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Incredible Machines 2022 conference hosted by The New Centre for Research & Practice and Richmond Art Gallery

October 1–2, 2022

On October 1 and 2, 2022, the New Centre for Research & Practice will organize Incredible Machines 2022: Model Is the Message in association with Richmond Art Gallery. The conference attendees will publish a book on the subject as a follow-up to the event.


On March 7-8, 2014, Vancouver, Canada hosted the first Incredible Machines conference, a two-day live, in-person and online event. It was designed as a transdisciplinary event for discussions about the transformative potential of computational technologies, bringing together a sizable group of thinkers and artists in a novel presentational format that challenged conventional wisdom about technology both inside and outside the field of contemporary art. Incredible Machines 2014 was the first academic conference with both online and in-person presentations, and it was organized by Mohammad Salemy and Access Gallery. The event, which included guest speakers and a sizable international audience, served as a springboard for the establishment of The New Centre for Research & Practice the following September as an online platform with year-round programming focused on technology and futurity issues. The center is now in its ninth year of operation.


The Incredible Machines 2022 will examine recent technological advancements in a broad sense, particularly those with ontological foundations in scientific, social, cultural, and political technologies, while keeping discussions about the original event in the rearview mirror. Techno-instrumental capitalism’s logic and insatiable appetite for human attention characterize our modern era, leaving us with less and less time to create, consider, or even value original and in-depth explanations, reflections, and critiques of the existing world.

If the declining value of meaningful content in the postwar world was summarized by Marshall McLuhan’s famous words that “the Medium is the Message,” today, we are confronted with a changing world in which, according to the Philosophers of Technology Benjamin Bratton and the computer engineer Blaise Agüera y Arcas, “The Model is the Message.” Can a shift from the medium to modeling enable us to circumvent observations and critiques to instead arrive at alternative modes of operation that bring forth consequential interventions in the world?

Models are distinguished by their strong grasp on the technological and scientific world as well as their pervasive function in task execution. They serve as an example of how representational quality and practical limitations interact and are traded off. Models help us handle conflicts and conformities between various theoretical and practical frameworks as well as the friction between our theoretical and practical resources and reality.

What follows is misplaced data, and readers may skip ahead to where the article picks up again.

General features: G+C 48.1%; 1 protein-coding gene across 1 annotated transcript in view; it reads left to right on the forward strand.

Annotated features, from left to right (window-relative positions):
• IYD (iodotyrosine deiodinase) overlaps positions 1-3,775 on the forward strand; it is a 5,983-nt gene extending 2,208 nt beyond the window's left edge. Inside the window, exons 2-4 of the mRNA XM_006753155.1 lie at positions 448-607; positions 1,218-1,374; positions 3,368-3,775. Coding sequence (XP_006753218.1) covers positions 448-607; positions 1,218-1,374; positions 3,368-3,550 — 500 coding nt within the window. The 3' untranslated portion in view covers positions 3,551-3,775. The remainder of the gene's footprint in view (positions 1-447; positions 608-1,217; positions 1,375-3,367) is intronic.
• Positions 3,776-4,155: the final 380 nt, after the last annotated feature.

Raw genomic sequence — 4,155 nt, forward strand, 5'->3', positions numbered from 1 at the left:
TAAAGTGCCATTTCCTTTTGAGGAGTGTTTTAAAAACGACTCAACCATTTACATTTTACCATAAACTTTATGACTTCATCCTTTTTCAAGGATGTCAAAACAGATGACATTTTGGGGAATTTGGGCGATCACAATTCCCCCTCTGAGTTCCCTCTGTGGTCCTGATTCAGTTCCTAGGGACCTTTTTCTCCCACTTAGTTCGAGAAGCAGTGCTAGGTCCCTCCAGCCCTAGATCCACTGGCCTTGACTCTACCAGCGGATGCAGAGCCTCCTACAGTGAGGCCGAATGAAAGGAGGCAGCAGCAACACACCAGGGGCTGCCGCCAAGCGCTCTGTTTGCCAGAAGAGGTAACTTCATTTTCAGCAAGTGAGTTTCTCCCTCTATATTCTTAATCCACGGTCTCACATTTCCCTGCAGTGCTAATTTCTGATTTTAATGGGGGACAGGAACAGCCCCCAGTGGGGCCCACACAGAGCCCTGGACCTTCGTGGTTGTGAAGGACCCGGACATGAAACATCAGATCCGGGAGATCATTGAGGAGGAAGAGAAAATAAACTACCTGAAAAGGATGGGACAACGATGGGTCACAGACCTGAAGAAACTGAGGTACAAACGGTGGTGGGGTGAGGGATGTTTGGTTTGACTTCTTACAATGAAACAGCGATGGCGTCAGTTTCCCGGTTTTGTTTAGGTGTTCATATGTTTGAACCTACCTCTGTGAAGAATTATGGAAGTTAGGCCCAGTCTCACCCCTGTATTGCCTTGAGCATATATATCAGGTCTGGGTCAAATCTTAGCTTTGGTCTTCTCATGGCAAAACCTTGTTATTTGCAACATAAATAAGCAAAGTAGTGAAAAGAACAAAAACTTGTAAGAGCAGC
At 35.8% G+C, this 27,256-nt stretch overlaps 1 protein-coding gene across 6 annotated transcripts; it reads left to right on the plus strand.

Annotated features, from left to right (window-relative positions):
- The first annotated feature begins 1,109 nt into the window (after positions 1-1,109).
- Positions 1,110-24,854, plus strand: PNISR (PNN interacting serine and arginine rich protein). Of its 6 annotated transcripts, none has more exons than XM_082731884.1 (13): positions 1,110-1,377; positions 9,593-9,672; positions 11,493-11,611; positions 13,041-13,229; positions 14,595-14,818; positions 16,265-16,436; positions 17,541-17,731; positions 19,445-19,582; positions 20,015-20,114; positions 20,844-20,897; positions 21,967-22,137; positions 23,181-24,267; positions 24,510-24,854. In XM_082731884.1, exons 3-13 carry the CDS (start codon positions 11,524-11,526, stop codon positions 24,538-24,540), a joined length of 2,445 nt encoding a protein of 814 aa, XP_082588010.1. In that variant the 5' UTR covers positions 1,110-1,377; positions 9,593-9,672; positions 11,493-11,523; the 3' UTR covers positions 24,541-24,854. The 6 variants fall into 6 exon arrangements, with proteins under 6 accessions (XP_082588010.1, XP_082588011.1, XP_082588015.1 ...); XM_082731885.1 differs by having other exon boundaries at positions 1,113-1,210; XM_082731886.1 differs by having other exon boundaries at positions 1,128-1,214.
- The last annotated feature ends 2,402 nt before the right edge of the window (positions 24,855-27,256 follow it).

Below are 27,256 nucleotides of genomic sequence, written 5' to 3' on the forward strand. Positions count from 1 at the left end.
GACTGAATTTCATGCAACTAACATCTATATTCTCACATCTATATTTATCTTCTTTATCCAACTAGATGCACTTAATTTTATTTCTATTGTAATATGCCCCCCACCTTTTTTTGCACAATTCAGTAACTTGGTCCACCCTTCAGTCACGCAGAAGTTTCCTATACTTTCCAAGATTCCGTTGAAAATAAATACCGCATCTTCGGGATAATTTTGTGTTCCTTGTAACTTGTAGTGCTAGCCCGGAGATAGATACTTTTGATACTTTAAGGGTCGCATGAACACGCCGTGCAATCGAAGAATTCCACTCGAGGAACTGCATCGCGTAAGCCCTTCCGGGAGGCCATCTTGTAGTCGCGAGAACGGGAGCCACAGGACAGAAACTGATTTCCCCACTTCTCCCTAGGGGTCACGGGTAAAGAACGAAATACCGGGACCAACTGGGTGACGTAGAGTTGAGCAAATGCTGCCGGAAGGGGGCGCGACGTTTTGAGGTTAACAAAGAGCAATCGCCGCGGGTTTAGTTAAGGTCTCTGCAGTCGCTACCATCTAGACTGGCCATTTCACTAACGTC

In this sense, models are not just useful fictions, idealizations, or indirect ways of speaking or acting about the world, but rather they are encapsulations of the know-whats and know-hows underlying theoretical and practical commitments pertaining to framing and unframing the world, i.e. knowing and acting upon it. Models can either reveal or covertly carry and reinforce these characteristics due to their entanglement with the suppositions and partialities—implicit or explicit—included in theoretical and practical frameworks. They develop what are known as “black box systems” or “black box societies,” in which automated programming methods of operation are also kept hidden from our awareness and interference.

The potential that the domains of design and architecture might serve as a safe haven for artists and thinkers to directly incorporate their own descriptive and critical views as speculative yet practical and implementable models will also be explored in Incredible Machines 2022. With this strategy, we might be able to redefine the role of models such that they serve not only as development blueprints but also as technologies to safeguard original concepts for eventual execution.

The project will feature contributors from the original conference and others whose research and interests coincide with our investigation. The guests include Jean-Pierre Caron, Ross McElwain & Jay Springett, Ed Keller, Katerina Kolozova, Anna Longo, Cecile Malaspina, Mattin, Reza Negarestani, Judy Radul, Stephanie Wakefield, Mi You, and Daniel Young. The complete list will be posted on on September 15.

Incredible Machines 2022 is designed to be a place where innovative concepts can be tested through meaningful interactions between conference attendees and academics from many disciplines. As a result, attendance will be limited, and observers will be chosen based on their areas of expertise and research interests.

If you are interested in being an observer, please complete this form, and we will contact you soon with instructions for attending the conference.